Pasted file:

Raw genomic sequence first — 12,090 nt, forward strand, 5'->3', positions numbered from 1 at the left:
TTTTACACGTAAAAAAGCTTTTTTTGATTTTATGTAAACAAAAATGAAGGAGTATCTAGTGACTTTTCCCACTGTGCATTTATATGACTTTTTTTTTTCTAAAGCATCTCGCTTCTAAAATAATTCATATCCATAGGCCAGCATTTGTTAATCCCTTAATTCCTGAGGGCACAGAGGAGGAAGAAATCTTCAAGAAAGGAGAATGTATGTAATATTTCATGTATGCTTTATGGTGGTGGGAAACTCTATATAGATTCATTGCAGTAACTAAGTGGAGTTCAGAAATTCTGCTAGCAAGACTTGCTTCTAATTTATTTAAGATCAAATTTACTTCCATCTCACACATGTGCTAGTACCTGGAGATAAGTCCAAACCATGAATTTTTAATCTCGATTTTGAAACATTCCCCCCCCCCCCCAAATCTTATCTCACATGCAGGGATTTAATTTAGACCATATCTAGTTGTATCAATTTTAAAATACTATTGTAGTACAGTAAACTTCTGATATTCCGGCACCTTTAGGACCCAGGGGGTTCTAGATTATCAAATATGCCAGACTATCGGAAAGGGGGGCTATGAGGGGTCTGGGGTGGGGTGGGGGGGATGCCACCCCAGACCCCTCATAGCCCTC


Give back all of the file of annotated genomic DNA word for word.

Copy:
Raw genomic sequence first — 12,090 nt, forward strand, 5'->3', positions numbered from 1 at the left:
TTTTACACGTAAAAAAGCTTTTTTTGATTTTATGTAAACAAAAATGAAGGAGTATCTAGTGACTTTTCCCACTGTGCATTTATATGACTTTTTTTTTTCTAAAGCATCTCGCTTCTAAAATAATTCATATCCATAGGCCAGCATTTGTTAATCCCTTAATTCCTGAGGGCACAGAGGAGGAAGAAATCTTCAAGAAAGGAGAATGTATGTAATATTTCATGTATGCTTTATGGTGGTGGGAAACTCTATATAGATTCATTGCAGTAACTAAGTGGAGTTCAGAAATTCTGCTAGCAAGACTTGCTTCTAATTTATTTAAGATCAAATTTACTTCCATCTCACACATGTGCTAGTACCTGGAGATAAGTCCAAACCATGAATTTTTAATCTCGATTTTGAAACATTCCCCCCCCCCCCCAAATCTTATCTCACATGCAGGGATTTAATTTAGACCATATCTAGTTGTATCAATTTTAAAATACTATTGTAGTACAGTAAACTTCTGATATTCCGGCACCTTTAGGACCCAGGGGGTTCTAGATTATCAAATATGCCAGACTATCGGAAAGGGGGGCTATGAGGGGTCTGGGGTGGGGTGGGGGGGATGCCACCCCAGACCCCTCATAGCCCTC